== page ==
squire online:
RR Discussions: The Valaquenta, A Shortcut to Mushrooms, and Of Herbs and Stewed Rabbit
Lights! Action! Discuss on the Movie board!: 'A Journey in the Dark'. and 'Designing The Two Towers'.
Archive: All the TORn Reading Room Book Discussions (including the 1st BotR Discussion!) and Footerama: "Tolkien would have LOVED it!"
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Mar 7 2019, 8:48pm

Post #4 of 9 (3596 views)
When is a naked orc like a Balrog? [In reply to] Can't Post

When itís a William Blake orc! https://en.m.wikipedia.org/wiki/Orc_(Blake)

Aside from being a humanoid figure with wings of flame, Orc was also drawn as a serpent (which is kinda interesting too from a Gandalfís Balrog Account point of view).

Anyway, Orc in humanoid guise seems to be naked, though Drawn in such a way that Speedos canít be ruled out either...

But Blake asides aside, I agree with squire: Balrogs May have no armour; Balrogs may need no armour.

"Go down to the shovel store and take your pick." Traditional prank played on dwarves when they start down the mine.


Mar 8 2019, 4:31pm

Post #5 of 9 (3550 views)
That Apple comparison was really on-target (Do apples have wings too?) // [In reply to] Can't Post



Mar 8 2019, 4:36pm

Post #6 of 9 (3552 views)
My own head-canon goes something like this [In reply to] Can't Post

They are very hard to kill, but they CAN be killed by great Elvish warriors and a Wizard using swords. But they also seem very primal, and armor or even loincloths seem out of place on them. So my conclusion is they had a very thick hide which served as armor. Gandalf mentions hewing his Balrog repeatedly, so those blows were bouncing off something, either armor, or thick hide, or some magical coating.

Hamfast Gamgee
Grey Havens

Mar 10 2019, 12:02am

Post #7 of 9 (3524 views)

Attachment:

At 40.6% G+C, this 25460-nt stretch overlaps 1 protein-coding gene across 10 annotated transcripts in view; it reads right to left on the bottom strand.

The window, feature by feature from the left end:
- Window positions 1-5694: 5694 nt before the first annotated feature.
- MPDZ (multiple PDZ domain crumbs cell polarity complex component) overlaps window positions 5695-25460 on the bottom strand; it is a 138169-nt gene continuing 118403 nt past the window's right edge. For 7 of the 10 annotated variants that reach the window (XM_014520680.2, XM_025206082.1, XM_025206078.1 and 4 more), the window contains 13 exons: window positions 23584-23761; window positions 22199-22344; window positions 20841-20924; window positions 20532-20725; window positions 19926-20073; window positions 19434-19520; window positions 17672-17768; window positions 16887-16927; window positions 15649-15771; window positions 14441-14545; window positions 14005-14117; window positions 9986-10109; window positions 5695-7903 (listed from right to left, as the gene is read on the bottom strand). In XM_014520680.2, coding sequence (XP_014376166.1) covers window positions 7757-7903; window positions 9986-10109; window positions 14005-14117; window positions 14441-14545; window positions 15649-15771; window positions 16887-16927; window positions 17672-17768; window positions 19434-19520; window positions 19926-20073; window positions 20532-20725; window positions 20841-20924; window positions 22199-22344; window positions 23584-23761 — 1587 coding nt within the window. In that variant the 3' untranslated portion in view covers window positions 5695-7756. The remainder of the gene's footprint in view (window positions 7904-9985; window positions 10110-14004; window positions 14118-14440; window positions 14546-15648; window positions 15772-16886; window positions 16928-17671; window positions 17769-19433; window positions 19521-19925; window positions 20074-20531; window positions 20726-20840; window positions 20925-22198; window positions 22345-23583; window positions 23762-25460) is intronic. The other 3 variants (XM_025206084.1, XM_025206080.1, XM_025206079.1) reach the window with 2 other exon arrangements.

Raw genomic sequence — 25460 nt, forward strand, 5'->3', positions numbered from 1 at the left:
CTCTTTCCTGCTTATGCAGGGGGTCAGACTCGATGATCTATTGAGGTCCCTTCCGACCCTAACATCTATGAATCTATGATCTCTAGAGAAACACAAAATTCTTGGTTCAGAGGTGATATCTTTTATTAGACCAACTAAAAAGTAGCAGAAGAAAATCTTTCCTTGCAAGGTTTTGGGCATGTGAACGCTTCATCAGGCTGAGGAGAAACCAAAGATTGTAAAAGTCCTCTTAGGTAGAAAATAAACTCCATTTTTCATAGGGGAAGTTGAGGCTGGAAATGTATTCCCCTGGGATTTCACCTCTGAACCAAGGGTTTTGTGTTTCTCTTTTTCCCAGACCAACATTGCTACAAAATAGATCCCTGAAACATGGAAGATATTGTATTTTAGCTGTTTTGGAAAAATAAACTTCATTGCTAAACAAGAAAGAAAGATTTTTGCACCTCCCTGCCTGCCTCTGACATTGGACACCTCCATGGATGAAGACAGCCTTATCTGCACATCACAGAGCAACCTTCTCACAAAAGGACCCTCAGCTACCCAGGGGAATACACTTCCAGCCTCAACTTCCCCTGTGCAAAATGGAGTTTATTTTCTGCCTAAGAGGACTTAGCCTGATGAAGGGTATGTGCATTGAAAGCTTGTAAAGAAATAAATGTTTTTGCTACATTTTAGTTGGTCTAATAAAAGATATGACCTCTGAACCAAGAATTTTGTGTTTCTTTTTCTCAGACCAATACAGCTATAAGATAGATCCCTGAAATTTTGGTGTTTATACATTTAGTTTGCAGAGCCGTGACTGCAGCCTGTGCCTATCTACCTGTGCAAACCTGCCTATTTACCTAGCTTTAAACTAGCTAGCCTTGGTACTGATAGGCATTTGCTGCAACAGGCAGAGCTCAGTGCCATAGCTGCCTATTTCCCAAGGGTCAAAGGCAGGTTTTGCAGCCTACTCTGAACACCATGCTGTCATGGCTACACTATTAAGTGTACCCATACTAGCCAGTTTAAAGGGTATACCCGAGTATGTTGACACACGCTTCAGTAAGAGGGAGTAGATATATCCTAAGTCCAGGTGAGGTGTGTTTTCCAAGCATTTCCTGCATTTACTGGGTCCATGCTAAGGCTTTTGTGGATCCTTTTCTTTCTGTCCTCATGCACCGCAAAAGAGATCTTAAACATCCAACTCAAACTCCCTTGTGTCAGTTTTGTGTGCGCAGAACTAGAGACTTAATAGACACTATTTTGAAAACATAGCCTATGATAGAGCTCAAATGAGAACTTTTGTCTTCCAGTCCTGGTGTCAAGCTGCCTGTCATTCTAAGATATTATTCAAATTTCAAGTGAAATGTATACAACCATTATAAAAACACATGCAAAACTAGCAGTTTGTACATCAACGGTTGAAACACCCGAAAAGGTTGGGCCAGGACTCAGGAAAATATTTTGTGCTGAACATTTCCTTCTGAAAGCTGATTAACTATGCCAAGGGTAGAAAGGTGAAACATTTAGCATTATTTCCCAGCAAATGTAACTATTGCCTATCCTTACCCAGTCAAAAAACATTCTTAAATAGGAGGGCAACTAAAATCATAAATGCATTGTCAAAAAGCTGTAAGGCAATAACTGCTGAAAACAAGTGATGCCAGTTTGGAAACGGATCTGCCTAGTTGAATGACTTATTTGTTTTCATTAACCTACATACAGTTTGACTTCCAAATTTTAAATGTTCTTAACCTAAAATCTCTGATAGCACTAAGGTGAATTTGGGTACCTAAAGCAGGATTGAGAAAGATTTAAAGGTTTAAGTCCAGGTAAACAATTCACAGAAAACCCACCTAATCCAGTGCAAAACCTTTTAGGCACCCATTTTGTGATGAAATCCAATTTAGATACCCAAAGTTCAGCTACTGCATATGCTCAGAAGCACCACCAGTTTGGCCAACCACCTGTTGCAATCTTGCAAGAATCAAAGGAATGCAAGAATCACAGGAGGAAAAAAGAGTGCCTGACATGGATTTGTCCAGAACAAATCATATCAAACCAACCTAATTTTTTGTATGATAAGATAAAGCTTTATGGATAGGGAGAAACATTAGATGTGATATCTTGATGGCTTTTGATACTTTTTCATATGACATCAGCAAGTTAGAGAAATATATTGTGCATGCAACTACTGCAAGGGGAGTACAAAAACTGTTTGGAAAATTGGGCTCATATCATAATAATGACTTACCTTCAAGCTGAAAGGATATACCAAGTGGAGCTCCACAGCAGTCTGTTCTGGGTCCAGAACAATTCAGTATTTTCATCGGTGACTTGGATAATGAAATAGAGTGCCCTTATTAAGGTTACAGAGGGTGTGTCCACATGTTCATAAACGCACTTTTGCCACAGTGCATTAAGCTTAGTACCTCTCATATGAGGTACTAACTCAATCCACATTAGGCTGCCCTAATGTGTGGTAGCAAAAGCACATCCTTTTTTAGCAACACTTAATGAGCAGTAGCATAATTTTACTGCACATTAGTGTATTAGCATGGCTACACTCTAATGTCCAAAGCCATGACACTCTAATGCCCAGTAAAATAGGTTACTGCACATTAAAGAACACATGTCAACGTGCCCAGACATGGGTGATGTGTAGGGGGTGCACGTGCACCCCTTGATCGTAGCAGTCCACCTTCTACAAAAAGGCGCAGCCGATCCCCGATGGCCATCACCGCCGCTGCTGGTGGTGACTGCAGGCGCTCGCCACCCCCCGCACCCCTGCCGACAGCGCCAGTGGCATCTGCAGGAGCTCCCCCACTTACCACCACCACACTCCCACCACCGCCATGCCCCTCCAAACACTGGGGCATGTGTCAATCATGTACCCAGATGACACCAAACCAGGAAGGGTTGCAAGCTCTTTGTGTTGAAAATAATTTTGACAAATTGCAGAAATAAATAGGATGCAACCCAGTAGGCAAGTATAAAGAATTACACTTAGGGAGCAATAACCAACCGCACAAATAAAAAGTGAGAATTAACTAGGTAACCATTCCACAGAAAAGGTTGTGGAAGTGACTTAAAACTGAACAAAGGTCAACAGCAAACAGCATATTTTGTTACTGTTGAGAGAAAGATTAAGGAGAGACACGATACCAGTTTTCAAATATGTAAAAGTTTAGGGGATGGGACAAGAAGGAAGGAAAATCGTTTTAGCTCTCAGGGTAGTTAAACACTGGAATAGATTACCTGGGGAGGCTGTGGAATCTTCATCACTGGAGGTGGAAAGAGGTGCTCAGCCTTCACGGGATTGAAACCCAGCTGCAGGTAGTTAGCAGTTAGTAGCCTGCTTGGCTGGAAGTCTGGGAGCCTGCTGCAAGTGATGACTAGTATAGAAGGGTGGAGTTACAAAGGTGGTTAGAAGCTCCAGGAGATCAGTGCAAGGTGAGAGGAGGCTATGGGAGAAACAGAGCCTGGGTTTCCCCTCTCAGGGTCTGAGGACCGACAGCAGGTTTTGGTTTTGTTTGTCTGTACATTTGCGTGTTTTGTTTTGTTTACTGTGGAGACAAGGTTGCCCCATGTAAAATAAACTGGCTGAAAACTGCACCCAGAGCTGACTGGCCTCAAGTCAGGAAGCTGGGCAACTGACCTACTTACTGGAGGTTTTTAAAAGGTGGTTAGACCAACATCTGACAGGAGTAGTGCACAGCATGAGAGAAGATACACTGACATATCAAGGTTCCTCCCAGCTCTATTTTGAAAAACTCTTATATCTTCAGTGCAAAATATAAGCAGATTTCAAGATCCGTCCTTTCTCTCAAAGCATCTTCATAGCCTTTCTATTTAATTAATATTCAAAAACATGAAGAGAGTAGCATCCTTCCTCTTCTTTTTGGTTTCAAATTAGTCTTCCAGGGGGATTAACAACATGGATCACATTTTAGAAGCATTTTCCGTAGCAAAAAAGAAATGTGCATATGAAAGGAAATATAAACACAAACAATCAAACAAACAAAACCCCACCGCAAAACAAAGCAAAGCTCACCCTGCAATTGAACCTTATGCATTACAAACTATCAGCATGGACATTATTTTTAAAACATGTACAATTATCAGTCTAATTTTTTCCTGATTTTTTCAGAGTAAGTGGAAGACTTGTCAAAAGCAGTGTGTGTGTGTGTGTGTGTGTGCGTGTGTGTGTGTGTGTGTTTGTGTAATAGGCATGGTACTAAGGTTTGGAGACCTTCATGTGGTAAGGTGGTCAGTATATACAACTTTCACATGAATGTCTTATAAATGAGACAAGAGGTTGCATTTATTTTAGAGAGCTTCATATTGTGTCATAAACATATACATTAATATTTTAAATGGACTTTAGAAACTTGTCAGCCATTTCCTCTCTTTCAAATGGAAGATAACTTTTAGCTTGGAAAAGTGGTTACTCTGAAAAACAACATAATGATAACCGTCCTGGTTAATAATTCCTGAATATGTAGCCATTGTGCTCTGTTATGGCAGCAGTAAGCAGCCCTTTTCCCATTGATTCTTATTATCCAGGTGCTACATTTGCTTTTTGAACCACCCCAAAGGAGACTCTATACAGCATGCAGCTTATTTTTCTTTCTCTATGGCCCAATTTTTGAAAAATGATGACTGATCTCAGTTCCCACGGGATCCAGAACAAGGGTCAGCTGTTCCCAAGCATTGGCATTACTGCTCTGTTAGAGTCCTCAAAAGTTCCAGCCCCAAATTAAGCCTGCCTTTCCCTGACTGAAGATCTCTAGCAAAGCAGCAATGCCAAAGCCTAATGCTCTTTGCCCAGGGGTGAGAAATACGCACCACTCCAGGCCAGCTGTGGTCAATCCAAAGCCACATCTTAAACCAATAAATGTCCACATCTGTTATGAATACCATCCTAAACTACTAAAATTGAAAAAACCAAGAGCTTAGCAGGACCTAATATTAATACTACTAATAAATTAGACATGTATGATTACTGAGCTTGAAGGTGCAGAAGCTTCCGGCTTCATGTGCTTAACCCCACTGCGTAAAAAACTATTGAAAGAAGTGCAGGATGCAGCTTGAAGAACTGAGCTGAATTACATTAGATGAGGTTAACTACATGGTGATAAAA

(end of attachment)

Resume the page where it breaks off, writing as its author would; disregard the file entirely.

What is with you people and Balrogs? [In reply to] Can't Post

Something I should know? Smile Actually I would think some armour might make a Balrog more powerful. Possibly something to enhance his flame-throwing abilities. And thinking about it, maybe a weapon like a great big tree trunk. Might be useful for smiting irritating small Wizards.


Mar 12 2019, 9:31pm

Post #8 of 9 (3493 views)
'Fall of Gondolin': early (ish) depictions of Balrogs [In reply to] Can't Post

If you go back to the earliest 'Fall of Gondolin' text, as recently cleaned up in CT's 2018 edit, you can find snippets of use - although this material did not make the cut for The Silmarillion (bold = my emphasis):

"Of those demons of power Echthelion slew three, for the brightness of his sword cleft the iron of them and did hurt to their fire, and they writhed...".

Welcome to the Mordorfone network, where we put the 'hai' back into Uruk


Apr 10 2019, 3:57pm

Post #9 of 9 (2714 views)
Probably shouldn't be an issue [In reply to] Can't Post

I don't think a Balrog benefits by being drawn in nitty-gritty detail. A great part of its terror lies in its very vagueness: "of man-shape, maybe, but greater;" a shadow wreathed in flame